The junior high also will have an ornament judging contest.

“Every year, each student makes a drawing in art class and each year we choose one drawing to be made into an ornament,” she said. “The ornaments are then sold the following Christmas and benefit scholarships.”

She also mentioned that the students will work on their mail goal during normal math and computer classes on Monday.

The week serves as a way to honor the students, parents, faculty, staff and Catholic community, Danaher noted.

“We are excited for the week and look forward to honoring our school and schools across the nation,” she said.

Weirton’s three Catholic schools also have a week full of activities for students and teachers.

St. Joseph the Worker Grade School kicked off its celebrations Friday by asking students to bring in donations of canned soup for a “SOUPer kickoff” to Catholic Schools Week.

The collection was part of the school’s community service project, with the soup being donated to the Weirton Community Bread Basket.

School officials said there will be an open house on Monday from 8 a.m. to 10:15 a.m. and from noon to 2 p.m. The activity will be open to anyone from the community who is interested in checking out the school.

Tuesday will feature a Student Day, with special treats for all students, and Wednesday will be Teacher Day.

Thursday will feature a special Mass for the students and faculty, while Friday will be a day for everyone to dress in their favorite sports team colors.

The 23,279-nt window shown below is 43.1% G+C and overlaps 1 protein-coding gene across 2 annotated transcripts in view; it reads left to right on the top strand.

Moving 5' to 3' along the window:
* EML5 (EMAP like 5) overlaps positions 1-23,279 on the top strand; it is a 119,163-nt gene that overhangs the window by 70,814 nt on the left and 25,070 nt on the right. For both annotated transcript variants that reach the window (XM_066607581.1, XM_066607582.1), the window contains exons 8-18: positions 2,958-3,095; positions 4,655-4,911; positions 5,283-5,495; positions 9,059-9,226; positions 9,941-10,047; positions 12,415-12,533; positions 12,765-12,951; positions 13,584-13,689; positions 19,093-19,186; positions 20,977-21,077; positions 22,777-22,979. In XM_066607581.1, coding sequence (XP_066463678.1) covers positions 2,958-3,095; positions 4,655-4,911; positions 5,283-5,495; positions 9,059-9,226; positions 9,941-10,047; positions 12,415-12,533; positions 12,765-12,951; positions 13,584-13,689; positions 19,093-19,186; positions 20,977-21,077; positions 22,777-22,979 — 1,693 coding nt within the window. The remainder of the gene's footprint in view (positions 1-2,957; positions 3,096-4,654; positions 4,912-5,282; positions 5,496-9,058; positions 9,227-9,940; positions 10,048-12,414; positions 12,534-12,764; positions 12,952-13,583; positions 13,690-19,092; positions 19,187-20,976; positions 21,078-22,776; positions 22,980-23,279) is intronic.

St. Paul School begins its observance today with the 11 a.m. Mass at St. Paul Parish, with school students and faculty in charge of the liturgy. A school open house will take place from noon to 2 p.m.

“Everybody is welcome,” Development Director Laura Rauch said, explaining the open house especially was geared toward those who might be interested in attending St. Paul School.

Monday will feature a Green and White Spirit Day, with a pep rally in the afternoon, with a Mix and Match or Crazy Sock Free Dress Day for students taking place Tuesday.

On Wacky Wednesday everyone is encouraged to get up and dance whenever they hear music. Wednesday also will be a day to wear their favorite sports team gear.

Thursday will be a $1 free dress day, with proceeds donated to a local charity. Students in second through fifth grades will have the school spelling bee finals, and sixth through eighth graders will take part in a “Jeopardy!” game.

The week will wrap up with a Pajama Day for kindergarten through fourth grade students, and a free dress day for students in fifth to eighth grade. Also, kindergarten to fourth grades will spend the afternoons watching a movie in their classrooms, with fifth to eighth graders visiting the Millsop Community Center.

As a school-wide project, St. Paul students will be collecting items for the Hancock County Animal Shelter.

Madonna High School Principal Steve Grasser said there are several activities planned for the week, including Monday’s observance of Senior Night for the girls basketball team.

Among the other activities is a Class Unity Day and students are being asked to bring in donations for the Gabriel Project. The Gabriel Project works to provide assistance to expecting mothers in need, as well as to families with infants and young children under 2 years of age.

A pep rally is scheduled, featuring a praise and worship service and games, and student and faculty days also will be held.

Grasser said some of the classes also have plans for community service projects.

“Those are still being finalized,” he said.